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Green is a relief ace

Patriot honored by team for his post-Katrina work

FOXBOROUGH -- A teardrop rolled gently down his cheek and disappeared at his chin. His eyes turned red. Sniffles punctuated his remarks.

Hurricane Katrina had struck again.

Yesterday was as bittersweet as it gets for Jarvis Green. The defensive lineman was saluted for his volunteerism when he received the Ron Burton Service Award -- a memorial to the Patriots' first draft choice ever and his humanitarian work -- during the team's Kickoff Gala at Gillette Stadium. He received it on the first anniversary of the disaster that made Green's efforts vital.

The honor overwhelmed him: ``It's something special. I was very surprised."

So did the ordeal, even in retrospect: ``I still get emotional about it."

When Katrina destroyed swaths of his native New Orleans area, Green did not jump into action. He couldn't. After witnessing the horror on TV while watching with his wife, he tried in vain for seven days to phone his relatives within the storm's tumultuous reach. Nothing.

``Three aunties and four uncles," he said. ``I had no idea whether they were all right."

They were, Green discovered when he finally could make contact. Their homes were not; nothing was left of them, and in despair, his family decided to resettle from Donaldson, 24 miles west of New Orleans, to Baton Rouge. ``They'd had enough," said Green.

His Katrina experience was only beginning. Advised of the carnage, he threw himself into the relief rubble with a vengeance. He and four fellow Louisianan teammates -- Bethel Johnson, Eric Alexander, Kevin Faulk, and Daniel Graham -- joined assistant strength and conditioning coach Harold Nash at Otis Air National Guard Base on Cape Cod to deliver T-shirts and toys and individual attention to 700 victims who had been evacuated to the installation. He launched a foundation to recognize the efforts of natives who assisted in Louisiana, and to raise funds for those still struggling. Run by family members still in the area, Green's foundation also held free breakfasts at local churches.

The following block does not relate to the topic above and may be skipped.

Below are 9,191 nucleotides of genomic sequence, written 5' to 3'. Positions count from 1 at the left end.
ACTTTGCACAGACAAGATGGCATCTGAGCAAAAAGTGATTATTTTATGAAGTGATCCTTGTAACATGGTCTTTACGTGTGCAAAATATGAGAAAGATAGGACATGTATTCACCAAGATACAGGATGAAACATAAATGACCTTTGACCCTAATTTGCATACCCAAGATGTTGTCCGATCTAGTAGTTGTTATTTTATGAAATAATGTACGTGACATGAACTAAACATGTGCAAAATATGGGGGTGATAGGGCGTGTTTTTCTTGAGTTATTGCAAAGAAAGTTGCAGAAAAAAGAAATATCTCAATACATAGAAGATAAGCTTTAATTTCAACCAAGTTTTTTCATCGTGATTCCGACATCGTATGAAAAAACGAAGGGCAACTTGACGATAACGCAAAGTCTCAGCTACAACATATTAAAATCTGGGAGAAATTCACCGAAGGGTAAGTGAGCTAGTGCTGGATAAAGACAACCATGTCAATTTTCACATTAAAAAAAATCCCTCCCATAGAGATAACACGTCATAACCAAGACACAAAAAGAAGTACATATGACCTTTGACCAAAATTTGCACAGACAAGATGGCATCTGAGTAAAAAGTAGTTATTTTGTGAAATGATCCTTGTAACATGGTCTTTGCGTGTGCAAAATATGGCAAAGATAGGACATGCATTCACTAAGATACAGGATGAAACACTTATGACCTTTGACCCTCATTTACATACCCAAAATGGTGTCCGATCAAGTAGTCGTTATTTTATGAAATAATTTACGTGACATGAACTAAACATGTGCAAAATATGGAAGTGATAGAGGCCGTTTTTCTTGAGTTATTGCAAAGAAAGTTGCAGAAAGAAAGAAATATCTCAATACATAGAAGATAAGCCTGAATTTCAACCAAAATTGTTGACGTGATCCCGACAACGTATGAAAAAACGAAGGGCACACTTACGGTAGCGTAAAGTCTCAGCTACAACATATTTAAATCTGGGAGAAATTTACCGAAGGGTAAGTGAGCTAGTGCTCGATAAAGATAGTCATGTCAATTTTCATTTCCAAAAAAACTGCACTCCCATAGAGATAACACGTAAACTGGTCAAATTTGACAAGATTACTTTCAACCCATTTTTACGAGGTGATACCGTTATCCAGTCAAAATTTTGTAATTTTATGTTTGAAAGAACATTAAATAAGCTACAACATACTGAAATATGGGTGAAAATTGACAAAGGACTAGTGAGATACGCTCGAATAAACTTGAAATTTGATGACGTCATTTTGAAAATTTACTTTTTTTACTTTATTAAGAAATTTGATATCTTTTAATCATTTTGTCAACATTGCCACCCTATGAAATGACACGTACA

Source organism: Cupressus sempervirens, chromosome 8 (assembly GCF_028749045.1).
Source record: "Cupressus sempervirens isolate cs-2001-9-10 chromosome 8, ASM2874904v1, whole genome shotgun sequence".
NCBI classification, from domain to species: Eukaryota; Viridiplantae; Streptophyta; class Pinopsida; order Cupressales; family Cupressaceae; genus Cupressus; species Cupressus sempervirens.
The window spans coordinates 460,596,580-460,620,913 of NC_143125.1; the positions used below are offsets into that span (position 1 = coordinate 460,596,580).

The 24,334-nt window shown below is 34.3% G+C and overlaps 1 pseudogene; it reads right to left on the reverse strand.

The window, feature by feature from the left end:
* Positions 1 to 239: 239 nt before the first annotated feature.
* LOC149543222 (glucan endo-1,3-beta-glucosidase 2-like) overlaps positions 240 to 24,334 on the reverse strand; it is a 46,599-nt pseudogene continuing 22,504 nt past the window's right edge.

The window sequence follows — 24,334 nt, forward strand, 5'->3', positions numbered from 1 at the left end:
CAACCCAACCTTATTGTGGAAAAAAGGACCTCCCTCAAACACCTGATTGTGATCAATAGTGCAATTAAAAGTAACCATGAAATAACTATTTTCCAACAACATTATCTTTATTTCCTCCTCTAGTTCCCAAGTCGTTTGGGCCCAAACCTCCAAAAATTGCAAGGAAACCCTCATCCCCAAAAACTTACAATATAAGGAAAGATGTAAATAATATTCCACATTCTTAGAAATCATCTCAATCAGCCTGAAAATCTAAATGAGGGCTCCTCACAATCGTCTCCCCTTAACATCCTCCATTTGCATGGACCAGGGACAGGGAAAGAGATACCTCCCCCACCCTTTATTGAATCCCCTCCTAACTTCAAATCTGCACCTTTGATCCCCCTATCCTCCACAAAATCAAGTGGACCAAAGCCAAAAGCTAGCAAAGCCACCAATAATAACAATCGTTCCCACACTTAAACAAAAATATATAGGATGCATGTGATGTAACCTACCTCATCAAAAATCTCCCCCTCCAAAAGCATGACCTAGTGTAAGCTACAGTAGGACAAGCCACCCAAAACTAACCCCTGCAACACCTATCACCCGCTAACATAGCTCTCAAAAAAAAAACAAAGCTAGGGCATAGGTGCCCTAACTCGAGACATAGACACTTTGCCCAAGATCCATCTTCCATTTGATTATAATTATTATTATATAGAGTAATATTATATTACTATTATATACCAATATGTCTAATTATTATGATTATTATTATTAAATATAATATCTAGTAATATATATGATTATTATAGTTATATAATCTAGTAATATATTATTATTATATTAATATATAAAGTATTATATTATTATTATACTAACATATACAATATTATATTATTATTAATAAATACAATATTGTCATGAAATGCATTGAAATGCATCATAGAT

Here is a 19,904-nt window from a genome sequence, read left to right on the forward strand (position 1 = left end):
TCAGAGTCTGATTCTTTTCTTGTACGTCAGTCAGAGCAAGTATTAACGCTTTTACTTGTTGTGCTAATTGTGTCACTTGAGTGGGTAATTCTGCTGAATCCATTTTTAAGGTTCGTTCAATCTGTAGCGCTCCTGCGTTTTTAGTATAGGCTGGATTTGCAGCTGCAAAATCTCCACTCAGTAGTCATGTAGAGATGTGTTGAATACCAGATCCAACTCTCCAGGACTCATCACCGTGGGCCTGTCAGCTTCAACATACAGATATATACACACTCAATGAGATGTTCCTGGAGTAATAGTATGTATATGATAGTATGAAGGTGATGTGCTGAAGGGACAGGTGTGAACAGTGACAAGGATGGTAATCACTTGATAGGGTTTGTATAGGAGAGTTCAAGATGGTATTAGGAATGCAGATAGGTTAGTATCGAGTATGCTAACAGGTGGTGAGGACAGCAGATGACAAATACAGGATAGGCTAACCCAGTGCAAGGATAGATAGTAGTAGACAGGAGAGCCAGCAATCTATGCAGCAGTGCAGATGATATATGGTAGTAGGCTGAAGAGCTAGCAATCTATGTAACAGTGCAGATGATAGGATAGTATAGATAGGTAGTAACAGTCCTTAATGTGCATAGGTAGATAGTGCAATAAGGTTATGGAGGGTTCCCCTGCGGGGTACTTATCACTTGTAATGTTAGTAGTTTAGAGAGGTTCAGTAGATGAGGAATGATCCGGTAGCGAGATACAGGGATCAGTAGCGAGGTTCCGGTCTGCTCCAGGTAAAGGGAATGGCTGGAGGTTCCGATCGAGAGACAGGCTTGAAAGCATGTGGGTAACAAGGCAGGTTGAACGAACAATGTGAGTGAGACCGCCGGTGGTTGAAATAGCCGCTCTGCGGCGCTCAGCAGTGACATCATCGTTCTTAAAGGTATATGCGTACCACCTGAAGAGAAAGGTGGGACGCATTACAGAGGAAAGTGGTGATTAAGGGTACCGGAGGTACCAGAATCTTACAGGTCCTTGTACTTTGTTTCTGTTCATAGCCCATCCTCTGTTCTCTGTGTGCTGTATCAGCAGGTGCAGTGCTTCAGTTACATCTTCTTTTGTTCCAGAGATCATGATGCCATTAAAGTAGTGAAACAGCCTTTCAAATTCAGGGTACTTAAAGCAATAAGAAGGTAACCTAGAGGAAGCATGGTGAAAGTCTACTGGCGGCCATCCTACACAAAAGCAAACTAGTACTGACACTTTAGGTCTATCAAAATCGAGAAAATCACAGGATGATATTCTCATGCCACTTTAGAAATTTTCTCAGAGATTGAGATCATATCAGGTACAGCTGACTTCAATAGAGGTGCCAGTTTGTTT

His personal exposure to the tumult was delayed by his football commitments, and even then -- as much as he'd heard from relatives and seen on the news -- he wasn't ready for it. During the Patriots' bye week, he gained access to New Orleans through the efforts of his father-in-law, an ex-Marine. He did not recognize the scene of his youth.

Traffic was crammed everywhere, putting even Boston's to shame. Once clear of the ganglia, Green and his father approached downtown. They were overcome by the stench.

``I've never experienced anything like it," Green said. ``It wasn't like bad food. It was like bodies."

Because it was bodies.

Property, what was left of it, was a shambles. Green visited the home of an aunt in which he'd grown up, just across from a levee that Katrina had mashed out of existence, and wondered where his childhood had gone.

``I couldn't believe it," he said. ``It was just destroyed. I started crying when I left."

But he was heartened, too, because he uncovered the heights of determination beneath the ruins.

``Everybody is still fighting down there, trying to improve things," he said. ``It was touching to see their spirit, their strong will."

Which can't be rested, because complete recovery isn't even on the horizon. ``In five years' time, it's not going to be back to normal," said Green. ``You just keep whacking away at it, one day at a time."

Green will keep trying to contribute by collecting contributions. He's planning wine tastings for Baton Rouge and Providence, his foundation is a going concern, and he supplements that agenda by working incessantly with Boston-area schoolchildren and hospital patients.

``I told [the Patriots' public relations staff], `Any time you need someone to help out, I'm there,' " said Green.

His zeal wasn't triggered by Katrina; Green remembers doing ``a lot of stuff" for charity at LSU, and during his college days, he had an epiphany when he saw a distressed motorist in Mississippi, a woman whose car was disabled with two flat tires, and he stopped to assist. Since then, ``doing the right thing" has been a priority.

His zeal was reinforced by Katrina.

``Football is a great job," said Green. ``We have been given so much. We complain about little things. We have no right to ever complain about anything again."

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